Today I had the privilege to speak before the House Committee on Education about the positive impact open educational resources have had on VCCS students. I was there at the invitation of Eileen Filler-Corn, Delegate from the 41st District of Virginia, who had sponsored House Bill 2041 to create an Open Education Innovation Council. Yesterday, an amended bill had been forwarded unanimously to the full House Committee by the Subcommittee on Educational Reform. The Education Committee voted to send the amended HB 2041 to the Appropriations Committee to evaluate its fiscal impact i.e. “to die.” I thought this was a good thing, but both the VCCS legislative liaison and Del. Filler-Corn herself told me it was, for all intents and purposes, dead.

Education Committee members voiced two primary arguments against the creation of this Council:

  1. Argument 1 essentially was, “There are already plenty of existing educational advisory councils that could take up this issue. Why do we need a new one?”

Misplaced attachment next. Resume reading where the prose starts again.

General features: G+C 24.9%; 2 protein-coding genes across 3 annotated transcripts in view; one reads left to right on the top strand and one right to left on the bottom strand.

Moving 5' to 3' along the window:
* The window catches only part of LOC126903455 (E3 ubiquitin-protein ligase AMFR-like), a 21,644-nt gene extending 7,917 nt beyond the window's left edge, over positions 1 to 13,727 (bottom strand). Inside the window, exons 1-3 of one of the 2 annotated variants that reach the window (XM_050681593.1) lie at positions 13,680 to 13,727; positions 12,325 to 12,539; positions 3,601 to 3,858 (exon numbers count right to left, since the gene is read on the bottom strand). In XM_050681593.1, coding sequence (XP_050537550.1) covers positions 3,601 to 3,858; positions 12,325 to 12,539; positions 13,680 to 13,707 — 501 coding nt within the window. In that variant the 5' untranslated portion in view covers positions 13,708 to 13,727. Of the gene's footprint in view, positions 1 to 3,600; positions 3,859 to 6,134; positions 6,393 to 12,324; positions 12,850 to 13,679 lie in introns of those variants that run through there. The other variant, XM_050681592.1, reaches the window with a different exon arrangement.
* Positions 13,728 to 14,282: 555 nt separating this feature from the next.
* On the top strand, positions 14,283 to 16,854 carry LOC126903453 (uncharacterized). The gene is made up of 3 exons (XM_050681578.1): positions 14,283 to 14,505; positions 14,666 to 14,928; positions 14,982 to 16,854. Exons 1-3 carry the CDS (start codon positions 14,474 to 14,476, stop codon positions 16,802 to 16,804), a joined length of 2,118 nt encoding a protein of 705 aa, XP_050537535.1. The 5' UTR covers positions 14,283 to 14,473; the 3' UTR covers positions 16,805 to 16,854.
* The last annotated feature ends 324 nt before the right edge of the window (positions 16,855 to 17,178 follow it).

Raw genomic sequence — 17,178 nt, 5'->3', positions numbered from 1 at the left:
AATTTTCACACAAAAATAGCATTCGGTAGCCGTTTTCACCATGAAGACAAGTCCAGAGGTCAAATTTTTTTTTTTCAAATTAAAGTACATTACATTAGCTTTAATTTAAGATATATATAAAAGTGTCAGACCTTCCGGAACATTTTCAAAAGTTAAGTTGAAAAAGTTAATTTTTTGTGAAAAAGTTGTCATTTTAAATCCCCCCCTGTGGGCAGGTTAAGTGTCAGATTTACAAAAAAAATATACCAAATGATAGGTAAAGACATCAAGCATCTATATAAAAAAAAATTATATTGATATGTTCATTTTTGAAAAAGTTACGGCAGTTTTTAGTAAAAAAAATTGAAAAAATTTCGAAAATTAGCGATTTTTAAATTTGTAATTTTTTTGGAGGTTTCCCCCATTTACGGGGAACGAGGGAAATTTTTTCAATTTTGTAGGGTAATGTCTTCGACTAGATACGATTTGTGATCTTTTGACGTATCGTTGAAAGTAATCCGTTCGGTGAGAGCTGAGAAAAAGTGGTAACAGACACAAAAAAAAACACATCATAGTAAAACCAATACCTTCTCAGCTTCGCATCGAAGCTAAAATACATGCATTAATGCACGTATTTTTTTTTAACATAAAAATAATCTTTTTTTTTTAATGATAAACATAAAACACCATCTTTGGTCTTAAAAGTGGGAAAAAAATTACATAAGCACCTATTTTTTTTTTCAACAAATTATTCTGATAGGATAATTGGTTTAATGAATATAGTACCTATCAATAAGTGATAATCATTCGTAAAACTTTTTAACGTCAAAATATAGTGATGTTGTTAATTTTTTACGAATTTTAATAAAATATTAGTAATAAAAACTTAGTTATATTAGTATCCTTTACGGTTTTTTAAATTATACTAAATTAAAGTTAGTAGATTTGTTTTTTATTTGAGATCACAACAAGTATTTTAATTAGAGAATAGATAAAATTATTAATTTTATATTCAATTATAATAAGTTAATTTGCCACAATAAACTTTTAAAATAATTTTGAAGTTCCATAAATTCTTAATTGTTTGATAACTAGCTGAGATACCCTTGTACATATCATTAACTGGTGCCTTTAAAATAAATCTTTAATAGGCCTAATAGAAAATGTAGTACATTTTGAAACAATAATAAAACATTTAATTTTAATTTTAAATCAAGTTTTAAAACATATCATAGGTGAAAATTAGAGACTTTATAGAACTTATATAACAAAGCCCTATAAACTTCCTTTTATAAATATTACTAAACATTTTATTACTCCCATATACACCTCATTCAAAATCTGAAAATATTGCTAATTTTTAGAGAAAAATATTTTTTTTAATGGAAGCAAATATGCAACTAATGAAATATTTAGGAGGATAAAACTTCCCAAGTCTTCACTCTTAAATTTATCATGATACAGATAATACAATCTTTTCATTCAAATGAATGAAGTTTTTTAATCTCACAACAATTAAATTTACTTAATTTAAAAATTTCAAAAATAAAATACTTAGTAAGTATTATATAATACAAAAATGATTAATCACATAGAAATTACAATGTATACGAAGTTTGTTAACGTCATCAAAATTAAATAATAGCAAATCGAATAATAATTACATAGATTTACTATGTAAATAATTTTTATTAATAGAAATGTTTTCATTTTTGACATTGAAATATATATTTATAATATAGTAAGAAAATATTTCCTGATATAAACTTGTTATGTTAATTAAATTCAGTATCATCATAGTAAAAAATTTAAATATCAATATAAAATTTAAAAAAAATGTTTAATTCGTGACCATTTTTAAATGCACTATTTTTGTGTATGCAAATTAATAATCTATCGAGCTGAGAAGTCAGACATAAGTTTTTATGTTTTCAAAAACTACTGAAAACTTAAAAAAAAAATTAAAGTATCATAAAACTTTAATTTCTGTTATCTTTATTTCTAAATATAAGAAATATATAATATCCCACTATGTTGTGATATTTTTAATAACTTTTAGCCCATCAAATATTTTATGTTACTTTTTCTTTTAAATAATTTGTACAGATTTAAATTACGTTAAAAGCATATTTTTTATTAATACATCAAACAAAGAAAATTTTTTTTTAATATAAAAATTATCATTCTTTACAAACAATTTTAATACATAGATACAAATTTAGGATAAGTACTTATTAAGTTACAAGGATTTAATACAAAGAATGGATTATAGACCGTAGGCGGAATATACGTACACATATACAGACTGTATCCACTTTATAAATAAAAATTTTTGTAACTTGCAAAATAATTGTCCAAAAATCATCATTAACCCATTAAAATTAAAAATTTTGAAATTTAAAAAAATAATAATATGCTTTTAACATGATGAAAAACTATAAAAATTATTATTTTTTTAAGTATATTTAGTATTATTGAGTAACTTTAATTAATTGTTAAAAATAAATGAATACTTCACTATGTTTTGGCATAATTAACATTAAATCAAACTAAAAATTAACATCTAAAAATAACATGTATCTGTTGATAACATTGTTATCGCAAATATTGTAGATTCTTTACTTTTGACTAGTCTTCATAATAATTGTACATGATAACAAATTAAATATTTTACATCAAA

2. Argument 2 is closely related: “This Council will not be revenue neutral–it requires members to contribute their time (time=$$), and meetings use resources as well, i.e. $$.”

To be honest, having sat on my share of committees and advisory boards, I am not sure how much this OER Council could’ve accomplished. It would have raised the profile of what is becoming a pretty common-sense solution to rising textbook costs, and perhaps an outcome could’ve been building more advocacy for OER among House members. The most effective work will be to continue to scale our OER efforts as best we can so that more and more students and parents see the obvious financial and academic benefits of open textbooks.

The amended bill as reported to the Education Committee can be viewed our downloaded below: